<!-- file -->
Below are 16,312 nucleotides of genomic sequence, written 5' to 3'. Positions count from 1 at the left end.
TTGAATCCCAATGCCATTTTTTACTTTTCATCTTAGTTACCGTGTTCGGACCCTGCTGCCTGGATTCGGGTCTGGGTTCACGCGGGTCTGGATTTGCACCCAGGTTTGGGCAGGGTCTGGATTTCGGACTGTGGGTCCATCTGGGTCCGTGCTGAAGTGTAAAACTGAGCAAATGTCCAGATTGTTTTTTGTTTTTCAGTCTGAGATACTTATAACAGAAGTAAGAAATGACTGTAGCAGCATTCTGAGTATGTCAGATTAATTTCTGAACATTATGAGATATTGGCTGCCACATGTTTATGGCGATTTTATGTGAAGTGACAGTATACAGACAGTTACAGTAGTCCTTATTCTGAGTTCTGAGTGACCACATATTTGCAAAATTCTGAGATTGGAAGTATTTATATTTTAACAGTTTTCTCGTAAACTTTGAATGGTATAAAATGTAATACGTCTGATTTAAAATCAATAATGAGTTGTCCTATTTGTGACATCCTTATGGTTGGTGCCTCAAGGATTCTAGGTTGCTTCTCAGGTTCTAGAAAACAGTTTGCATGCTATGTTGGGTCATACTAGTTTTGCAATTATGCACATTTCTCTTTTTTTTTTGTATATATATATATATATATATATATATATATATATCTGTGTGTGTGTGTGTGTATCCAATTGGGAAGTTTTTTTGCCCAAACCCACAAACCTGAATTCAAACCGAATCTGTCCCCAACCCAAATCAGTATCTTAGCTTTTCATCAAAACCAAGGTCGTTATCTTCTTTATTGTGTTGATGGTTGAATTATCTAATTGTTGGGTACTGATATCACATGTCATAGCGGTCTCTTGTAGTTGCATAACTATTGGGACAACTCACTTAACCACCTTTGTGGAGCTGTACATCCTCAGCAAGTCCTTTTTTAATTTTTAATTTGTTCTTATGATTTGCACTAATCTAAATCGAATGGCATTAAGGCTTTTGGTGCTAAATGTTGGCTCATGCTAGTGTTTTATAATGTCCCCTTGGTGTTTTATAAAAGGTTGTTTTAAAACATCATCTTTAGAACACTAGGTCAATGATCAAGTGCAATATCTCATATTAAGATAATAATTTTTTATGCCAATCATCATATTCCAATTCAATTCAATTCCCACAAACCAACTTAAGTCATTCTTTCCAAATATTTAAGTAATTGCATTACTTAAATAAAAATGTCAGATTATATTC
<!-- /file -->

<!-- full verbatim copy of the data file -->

Below are 16,312 nucleotides of genomic sequence, written 5' to 3'. Positions count from 1 at the left end.
TTGAATCCCAATGCCATTTTTTACTTTTCATCTTAGTTACCGTGTTCGGACCCTGCTGCCTGGATTCGGGTCTGGGTTCACGCGGGTCTGGATTTGCACCCAGGTTTGGGCAGGGTCTGGATTTCGGACTGTGGGTCCATCTGGGTCCGTGCTGAAGTGTAAAACTGAGCAAATGTCCAGATTGTTTTTTGTTTTTCAGTCTGAGATACTTATAACAGAAGTAAGAAATGACTGTAGCAGCATTCTGAGTATGTCAGATTAATTTCTGAACATTATGAGATATTGGCTGCCACATGTTTATGGCGATTTTATGTGAAGTGACAGTATACAGACAGTTACAGTAGTCCTTATTCTGAGTTCTGAGTGACCACATATTTGCAAAATTCTGAGATTGGAAGTATTTATATTTTAACAGTTTTCTCGTAAACTTTGAATGGTATAAAATGTAATACGTCTGATTTAAAATCAATAATGAGTTGTCCTATTTGTGACATCCTTATGGTTGGTGCCTCAAGGATTCTAGGTTGCTTCTCAGGTTCTAGAAAACAGTTTGCATGCTATGTTGGGTCATACTAGTTTTGCAATTATGCACATTTCTCTTTTTTTTTTGTATATATATATATATATATATATATATATATATATCTGTGTGTGTGTGTGTGTATCCAATTGGGAAGTTTTTTTGCCCAAACCCACAAACCTGAATTCAAACCGAATCTGTCCCCAACCCAAATCAGTATCTTAGCTTTTCATCAAAACCAAGGTCGTTATCTTCTTTATTGTGTTGATGGTTGAATTATCTAATTGTTGGGTACTGATATCACATGTCATAGCGGTCTCTTGTAGTTGCATAACTATTGGGACAACTCACTTAACCACCTTTGTGGAGCTGTACATCCTCAGCAAGTCCTTTTTTAATTTTTAATTTGTTCTTATGATTTGCACTAATCTAAATCGAATGGCATTAAGGCTTTTGGTGCTAAATGTTGGCTCATGCTAGTGTTTTATAATGTCCCCTTGGTGTTTTATAAAAGGTTGTTTTAAAACATCATCTTTAGAACACTAGGTCAATGATCAAGTGCAATATCTCATATTAAGATAATAATTTTTTATGCCAATCATCATATTCCAATTCAATTCAATTCCCACAAACCAACTTAAGTCATTCTTTCCAAATATTTAAGTAATTGCATTACTTAAATAAAAATGTCAGATTATATTC